Investor group warns U.S. farm antibiotic policy lagging

Reuters, 15 November 2017
Author: Lisa Baertlein
“The United States is falling behind Europe in the fight to curb the overuse and misuse of antibiotics in meat production and experts are warning of the possibility of dangerous drug-resistant “superbug” infections as a result, according to a new report on Tuesday. The World Health Organization (WHO) says the farm sector consumes around 80 percent of all medically important antibiotics in some countries.”
Find article here.

Genetically Modified Food Labeling: A “Right to Know”?

JAMA. 2016; 316(22): 2345-2346.
Author: Lawrence O Gostin
“For decades, small organic farmers, environmentalists, and consumer advocates have claimed the “right to know” what is in our food. They have expressed particular dismay that food labels fail to disclose that a product is or contains ingredients from genetically modified organisms. In such organisms, the genetic material “has been altered in a way that does not occur naturally… allowing selected individual genes to be transferred from one organism into another.” But large agribusiness has opposed labeling of foods containing genetically modified organisms (GMOs) just as fiercely.”
Find article here.

Monash University defends greyhound killing, says research needed for heart transplants

SMH, 12 September 2016
Author: Broede Carmody
“Monash University has defended killing greyhounds in the name of science, arguing an experiment where dogs had their hearts removed and new ones inserted before being euthanased will have a “valuable influence” on the thousands of people around the world in need of a heart transplant.”
Find article here.

The Ethics of Infection Challenges in Primates

Hastings Center Report 46 (2016): 1-10.
Authors: Anne Barnhill, Steven Joffe, Franklin G. Miller
“In the midst of the recent Ebola outbreak, scientific developments involving infection challenge experiments on nonhuman primates (NHPs) sparked hope that successful treatments and vaccines may soon become available. Yet these studies pose a stark ethical quandary.”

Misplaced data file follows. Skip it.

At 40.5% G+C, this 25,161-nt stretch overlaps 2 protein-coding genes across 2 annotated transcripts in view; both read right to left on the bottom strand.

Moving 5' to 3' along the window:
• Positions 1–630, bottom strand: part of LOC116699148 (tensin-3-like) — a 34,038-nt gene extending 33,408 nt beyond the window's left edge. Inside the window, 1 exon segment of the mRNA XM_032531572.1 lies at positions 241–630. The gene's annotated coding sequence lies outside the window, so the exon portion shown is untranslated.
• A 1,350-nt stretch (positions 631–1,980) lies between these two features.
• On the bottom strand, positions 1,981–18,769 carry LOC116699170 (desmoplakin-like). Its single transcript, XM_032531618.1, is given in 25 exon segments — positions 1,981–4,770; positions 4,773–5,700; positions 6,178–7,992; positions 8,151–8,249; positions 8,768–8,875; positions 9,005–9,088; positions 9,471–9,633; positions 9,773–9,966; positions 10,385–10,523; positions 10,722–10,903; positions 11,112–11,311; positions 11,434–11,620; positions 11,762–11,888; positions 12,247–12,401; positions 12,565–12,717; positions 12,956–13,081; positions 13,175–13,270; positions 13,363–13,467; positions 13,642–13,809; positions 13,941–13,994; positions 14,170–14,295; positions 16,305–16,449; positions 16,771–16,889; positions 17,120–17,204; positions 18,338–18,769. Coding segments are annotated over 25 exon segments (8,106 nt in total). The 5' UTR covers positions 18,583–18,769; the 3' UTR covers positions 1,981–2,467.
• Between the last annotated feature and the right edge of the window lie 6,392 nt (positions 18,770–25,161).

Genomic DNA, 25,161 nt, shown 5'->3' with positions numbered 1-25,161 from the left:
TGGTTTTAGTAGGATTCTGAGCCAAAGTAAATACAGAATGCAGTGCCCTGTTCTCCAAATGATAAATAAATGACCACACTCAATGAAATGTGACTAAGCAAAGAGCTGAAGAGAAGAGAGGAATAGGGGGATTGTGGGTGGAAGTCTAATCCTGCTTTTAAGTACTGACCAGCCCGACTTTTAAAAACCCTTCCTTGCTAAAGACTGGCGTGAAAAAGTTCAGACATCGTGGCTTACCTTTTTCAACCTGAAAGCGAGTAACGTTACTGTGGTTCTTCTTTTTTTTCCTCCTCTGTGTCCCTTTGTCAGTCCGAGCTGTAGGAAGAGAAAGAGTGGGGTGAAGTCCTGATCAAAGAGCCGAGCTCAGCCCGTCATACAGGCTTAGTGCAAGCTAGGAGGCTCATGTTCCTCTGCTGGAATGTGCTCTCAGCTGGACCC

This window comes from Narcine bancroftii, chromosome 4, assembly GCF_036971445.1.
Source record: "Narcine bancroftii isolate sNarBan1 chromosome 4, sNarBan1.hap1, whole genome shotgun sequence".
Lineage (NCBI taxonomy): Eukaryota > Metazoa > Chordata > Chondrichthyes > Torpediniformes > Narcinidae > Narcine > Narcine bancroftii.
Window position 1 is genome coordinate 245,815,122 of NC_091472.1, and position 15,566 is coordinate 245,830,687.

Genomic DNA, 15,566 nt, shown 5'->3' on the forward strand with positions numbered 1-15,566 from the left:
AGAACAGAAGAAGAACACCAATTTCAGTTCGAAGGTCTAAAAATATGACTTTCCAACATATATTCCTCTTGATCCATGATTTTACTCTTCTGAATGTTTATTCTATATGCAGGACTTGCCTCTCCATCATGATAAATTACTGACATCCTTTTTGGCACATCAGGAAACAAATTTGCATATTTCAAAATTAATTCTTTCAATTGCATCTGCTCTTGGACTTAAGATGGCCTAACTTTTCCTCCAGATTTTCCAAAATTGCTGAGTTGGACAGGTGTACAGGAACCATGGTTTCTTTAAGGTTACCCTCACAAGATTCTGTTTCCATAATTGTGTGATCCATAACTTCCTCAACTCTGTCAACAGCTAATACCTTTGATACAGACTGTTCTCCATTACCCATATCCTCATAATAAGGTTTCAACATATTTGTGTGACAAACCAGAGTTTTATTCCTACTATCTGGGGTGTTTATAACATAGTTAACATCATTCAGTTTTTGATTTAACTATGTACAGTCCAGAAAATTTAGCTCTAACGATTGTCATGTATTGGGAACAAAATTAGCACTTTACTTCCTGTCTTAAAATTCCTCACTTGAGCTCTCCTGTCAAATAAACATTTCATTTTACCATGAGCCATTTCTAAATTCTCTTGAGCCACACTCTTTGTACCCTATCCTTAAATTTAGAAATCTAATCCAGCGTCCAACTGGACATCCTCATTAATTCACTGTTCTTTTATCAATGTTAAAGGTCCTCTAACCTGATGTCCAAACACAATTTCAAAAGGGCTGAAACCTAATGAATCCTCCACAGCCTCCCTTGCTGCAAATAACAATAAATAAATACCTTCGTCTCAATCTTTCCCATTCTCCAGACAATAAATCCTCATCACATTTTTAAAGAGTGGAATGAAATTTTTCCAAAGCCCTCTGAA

Find abstract here.

Human-pig ‘chimeras’ may provide vital transplant organs, but come with ethical dilemmas too

The Conversation, 7 June 2016
Author: Jonathan Hughes
“We shouldn’t try to duck difficult judgements about weighing up human and animal welfare. If the risks can be sufficiently controlled, then it’s hard to envisage society choosing to forego the life-saving opportunities of this technology. But we must also recognise that the choices we face now are influenced by earlier decisions about research priorities, and that these too require careful ethical consideration.”
Find article here.

Address to the Sixty-ninth World Health Assembly: WHO Director-General

Director-General of the World Health Organization, online 23 May 2016
“Member States have approved roadmaps of strategic actions for taking forward work on individual health targets. Nearly all these strategies and plans map out priority R&D innovations that will boost the prospects of reaching ambitious goals. Innovations help, but ambitious goals are feasible and affordable only if we cut out waste and inefficiency. We do so through integrated, people-centred care that spans the life course, from pre-conception through ageing, and brings prevention to the fore. The target for universal health coverage moves us in that direction. UHC is the target that underpins all others. It is the ultimate expression of fairness that leaves no one behind. It also has the best chance of meetings people’s expectations for comprehensive care that does not drive them below the poverty line.”